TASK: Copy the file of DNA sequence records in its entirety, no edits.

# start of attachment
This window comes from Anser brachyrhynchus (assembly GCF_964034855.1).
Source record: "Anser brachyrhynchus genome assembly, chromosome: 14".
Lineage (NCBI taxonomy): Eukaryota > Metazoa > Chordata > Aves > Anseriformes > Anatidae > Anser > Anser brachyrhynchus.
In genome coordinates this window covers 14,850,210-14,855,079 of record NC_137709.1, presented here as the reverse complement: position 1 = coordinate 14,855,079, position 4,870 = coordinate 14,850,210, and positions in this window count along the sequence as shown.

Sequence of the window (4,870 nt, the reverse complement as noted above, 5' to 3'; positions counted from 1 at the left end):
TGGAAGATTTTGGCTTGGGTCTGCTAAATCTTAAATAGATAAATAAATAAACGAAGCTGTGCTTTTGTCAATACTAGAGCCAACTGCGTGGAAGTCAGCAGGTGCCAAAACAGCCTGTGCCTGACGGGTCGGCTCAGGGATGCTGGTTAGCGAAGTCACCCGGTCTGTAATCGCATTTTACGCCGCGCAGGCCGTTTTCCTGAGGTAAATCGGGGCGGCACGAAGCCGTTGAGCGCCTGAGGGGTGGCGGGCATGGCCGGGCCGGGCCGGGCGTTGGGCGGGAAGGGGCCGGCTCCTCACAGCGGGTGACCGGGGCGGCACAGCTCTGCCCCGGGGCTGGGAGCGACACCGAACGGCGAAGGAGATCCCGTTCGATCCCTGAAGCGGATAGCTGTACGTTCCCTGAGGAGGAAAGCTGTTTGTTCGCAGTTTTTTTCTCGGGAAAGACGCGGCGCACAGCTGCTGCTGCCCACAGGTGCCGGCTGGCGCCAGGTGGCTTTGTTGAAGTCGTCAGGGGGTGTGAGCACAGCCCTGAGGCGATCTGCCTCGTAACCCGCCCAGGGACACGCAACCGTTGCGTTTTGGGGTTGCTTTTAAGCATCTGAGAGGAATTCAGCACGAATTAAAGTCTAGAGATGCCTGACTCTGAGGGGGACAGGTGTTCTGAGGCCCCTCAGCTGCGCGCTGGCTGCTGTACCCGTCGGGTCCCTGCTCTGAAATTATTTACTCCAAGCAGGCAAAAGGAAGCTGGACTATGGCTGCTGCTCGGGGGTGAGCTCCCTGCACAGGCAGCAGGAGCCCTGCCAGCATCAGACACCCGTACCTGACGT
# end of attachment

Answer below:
This window comes from Anser brachyrhynchus (assembly GCF_964034855.1).
Source record: "Anser brachyrhynchus genome assembly, chromosome: 14".
Lineage (NCBI taxonomy): Eukaryota > Metazoa > Chordata > Aves > Anseriformes > Anatidae > Anser > Anser brachyrhynchus.
In genome coordinates this window covers 14,850,210-14,855,079 of record NC_137709.1, presented here as the reverse complement: position 1 = coordinate 14,855,079, position 4,870 = coordinate 14,850,210, and positions in this window count along the sequence as shown.

Sequence of the window (4,870 nt, the reverse complement as noted above, 5' to 3'; positions counted from 1 at the left end):
TGGAAGATTTTGGCTTGGGTCTGCTAAATCTTAAATAGATAAATAAATAAACGAAGCTGTGCTTTTGTCAATACTAGAGCCAACTGCGTGGAAGTCAGCAGGTGCCAAAACAGCCTGTGCCTGACGGGTCGGCTCAGGGATGCTGGTTAGCGAAGTCACCCGGTCTGTAATCGCATTTTACGCCGCGCAGGCCGTTTTCCTGAGGTAAATCGGGGCGGCACGAAGCCGTTGAGCGCCTGAGGGGTGGCGGGCATGGCCGGGCCGGGCCGGGCGTTGGGCGGGAAGGGGCCGGCTCCTCACAGCGGGTGACCGGGGCGGCACAGCTCTGCCCCGGGGCTGGGAGCGACACCGAACGGCGAAGGAGATCCCGTTCGATCCCTGAAGCGGATAGCTGTACGTTCCCTGAGGAGGAAAGCTGTTTGTTCGCAGTTTTTTTCTCGGGAAAGACGCGGCGCACAGCTGCTGCTGCCCACAGGTGCCGGCTGGCGCCAGGTGGCTTTGTTGAAGTCGTCAGGGGGTGTGAGCACAGCCCTGAGGCGATCTGCCTCGTAACCCGCCCAGGGACACGCAACCGTTGCGTTTTGGGGTTGCTTTTAAGCATCTGAGAGGAATTCAGCACGAATTAAAGTCTAGAGATGCCTGACTCTGAGGGGGACAGGTGTTCTGAGGCCCCTCAGCTGCGCGCTGGCTGCTGTACCCGTCGGGTCCCTGCTCTGAAATTATTTACTCCAAGCAGGCAAAAGGAAGCTGGACTATGGCTGCTGCTCGGGGGTGAGCTCCCTGCACAGGCAGCAGGAGCCCTGCCAGCATCAGACACCCGTACCTGACGT